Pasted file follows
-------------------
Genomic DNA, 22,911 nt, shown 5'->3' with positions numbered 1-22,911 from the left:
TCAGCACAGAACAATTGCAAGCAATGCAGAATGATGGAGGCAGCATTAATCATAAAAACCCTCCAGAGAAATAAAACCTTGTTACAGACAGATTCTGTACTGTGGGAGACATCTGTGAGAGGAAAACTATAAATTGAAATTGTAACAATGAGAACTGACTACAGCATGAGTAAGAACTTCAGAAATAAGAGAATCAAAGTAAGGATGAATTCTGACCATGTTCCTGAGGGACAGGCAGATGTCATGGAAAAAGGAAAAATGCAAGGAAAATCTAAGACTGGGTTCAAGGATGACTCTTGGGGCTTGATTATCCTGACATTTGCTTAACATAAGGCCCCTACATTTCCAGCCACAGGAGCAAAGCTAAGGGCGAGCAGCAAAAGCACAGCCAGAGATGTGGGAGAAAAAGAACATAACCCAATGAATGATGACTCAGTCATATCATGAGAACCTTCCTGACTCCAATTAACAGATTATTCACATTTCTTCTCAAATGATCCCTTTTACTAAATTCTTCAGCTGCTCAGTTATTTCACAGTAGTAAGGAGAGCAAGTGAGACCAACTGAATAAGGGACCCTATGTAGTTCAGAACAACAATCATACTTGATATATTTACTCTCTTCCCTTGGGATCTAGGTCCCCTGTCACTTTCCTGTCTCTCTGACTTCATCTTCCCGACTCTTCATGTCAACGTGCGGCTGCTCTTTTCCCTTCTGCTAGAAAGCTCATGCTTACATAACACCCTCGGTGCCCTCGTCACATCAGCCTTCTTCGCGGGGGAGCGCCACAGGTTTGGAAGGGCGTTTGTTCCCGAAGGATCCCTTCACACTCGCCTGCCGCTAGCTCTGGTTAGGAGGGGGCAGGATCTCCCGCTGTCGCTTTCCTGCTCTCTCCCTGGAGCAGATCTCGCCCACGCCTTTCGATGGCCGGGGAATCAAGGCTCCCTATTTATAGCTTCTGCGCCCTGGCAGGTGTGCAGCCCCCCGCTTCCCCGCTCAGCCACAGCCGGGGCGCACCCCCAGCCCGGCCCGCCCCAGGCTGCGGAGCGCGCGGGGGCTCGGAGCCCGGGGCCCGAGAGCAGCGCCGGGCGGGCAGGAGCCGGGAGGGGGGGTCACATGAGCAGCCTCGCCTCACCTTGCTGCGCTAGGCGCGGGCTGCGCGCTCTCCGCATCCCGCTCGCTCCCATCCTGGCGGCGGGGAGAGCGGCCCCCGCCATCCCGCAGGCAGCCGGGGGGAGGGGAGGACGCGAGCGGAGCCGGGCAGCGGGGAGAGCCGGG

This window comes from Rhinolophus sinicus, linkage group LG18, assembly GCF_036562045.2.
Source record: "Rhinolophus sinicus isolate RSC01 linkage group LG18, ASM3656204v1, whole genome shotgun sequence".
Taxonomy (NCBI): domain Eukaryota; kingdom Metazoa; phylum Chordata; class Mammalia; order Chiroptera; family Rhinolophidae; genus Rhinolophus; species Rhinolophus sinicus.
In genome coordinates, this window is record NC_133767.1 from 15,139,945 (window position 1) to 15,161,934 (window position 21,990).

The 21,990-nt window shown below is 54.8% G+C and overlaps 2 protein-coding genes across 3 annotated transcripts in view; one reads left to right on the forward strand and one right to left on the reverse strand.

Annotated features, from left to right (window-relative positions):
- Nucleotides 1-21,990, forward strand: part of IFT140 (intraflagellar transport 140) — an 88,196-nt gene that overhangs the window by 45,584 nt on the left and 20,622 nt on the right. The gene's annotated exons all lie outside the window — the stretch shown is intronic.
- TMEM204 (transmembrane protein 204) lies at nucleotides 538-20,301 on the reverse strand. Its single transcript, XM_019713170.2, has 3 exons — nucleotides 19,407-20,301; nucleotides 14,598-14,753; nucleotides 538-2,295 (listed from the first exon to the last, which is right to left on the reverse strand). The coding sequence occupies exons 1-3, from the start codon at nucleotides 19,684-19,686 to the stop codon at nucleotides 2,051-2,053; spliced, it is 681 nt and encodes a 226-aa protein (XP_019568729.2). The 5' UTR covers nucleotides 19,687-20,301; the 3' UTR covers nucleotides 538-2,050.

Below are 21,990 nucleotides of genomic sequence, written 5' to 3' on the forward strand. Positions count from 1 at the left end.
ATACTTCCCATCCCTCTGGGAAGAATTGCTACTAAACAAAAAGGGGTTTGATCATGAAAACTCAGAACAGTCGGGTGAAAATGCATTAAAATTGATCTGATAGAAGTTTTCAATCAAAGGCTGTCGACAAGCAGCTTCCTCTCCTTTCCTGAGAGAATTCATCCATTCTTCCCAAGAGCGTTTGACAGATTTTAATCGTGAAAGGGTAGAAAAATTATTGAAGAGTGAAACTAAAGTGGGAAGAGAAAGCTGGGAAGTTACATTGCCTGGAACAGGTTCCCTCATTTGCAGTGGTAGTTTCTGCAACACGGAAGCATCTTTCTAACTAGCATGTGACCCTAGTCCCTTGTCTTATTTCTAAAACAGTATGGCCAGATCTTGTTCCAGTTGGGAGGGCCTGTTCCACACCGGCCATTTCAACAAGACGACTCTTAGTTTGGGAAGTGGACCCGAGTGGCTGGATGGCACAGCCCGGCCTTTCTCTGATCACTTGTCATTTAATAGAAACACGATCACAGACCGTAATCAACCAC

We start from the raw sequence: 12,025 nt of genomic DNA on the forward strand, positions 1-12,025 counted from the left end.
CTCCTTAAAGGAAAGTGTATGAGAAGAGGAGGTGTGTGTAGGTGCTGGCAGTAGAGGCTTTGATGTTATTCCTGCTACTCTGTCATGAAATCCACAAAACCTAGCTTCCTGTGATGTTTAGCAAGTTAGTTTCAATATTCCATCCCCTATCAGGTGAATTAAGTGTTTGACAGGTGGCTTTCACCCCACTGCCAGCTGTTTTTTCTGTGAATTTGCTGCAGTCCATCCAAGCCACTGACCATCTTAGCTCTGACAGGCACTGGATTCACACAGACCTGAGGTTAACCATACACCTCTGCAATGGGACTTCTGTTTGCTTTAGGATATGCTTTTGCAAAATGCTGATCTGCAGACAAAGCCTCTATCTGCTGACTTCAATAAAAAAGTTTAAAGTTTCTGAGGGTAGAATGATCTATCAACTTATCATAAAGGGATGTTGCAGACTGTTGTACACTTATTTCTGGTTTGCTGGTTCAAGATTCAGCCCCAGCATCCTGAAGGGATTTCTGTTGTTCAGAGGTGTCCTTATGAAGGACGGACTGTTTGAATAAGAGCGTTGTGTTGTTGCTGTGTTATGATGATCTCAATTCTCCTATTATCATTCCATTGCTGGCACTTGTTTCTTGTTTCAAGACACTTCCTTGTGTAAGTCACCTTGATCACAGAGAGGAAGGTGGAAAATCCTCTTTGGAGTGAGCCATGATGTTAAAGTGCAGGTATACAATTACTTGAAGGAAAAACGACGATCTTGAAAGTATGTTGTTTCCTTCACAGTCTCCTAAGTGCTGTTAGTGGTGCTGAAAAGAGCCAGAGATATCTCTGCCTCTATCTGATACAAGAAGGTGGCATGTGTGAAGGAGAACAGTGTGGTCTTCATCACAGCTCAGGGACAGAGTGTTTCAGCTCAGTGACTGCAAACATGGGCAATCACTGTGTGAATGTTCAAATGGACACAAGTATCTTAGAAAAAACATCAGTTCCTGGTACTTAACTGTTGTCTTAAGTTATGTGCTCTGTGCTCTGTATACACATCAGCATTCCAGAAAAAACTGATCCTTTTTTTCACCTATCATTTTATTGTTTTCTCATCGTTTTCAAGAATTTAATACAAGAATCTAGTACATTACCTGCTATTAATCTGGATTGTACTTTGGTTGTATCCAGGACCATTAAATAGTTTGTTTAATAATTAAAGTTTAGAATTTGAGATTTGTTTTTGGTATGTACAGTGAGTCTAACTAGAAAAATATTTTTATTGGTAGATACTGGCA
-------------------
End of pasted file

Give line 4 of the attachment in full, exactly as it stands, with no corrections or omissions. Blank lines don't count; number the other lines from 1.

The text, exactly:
Source record: "Rhinolophus sinicus isolate RSC01 linkage group LG18, ASM3656204v1, whole genome shotgun sequence".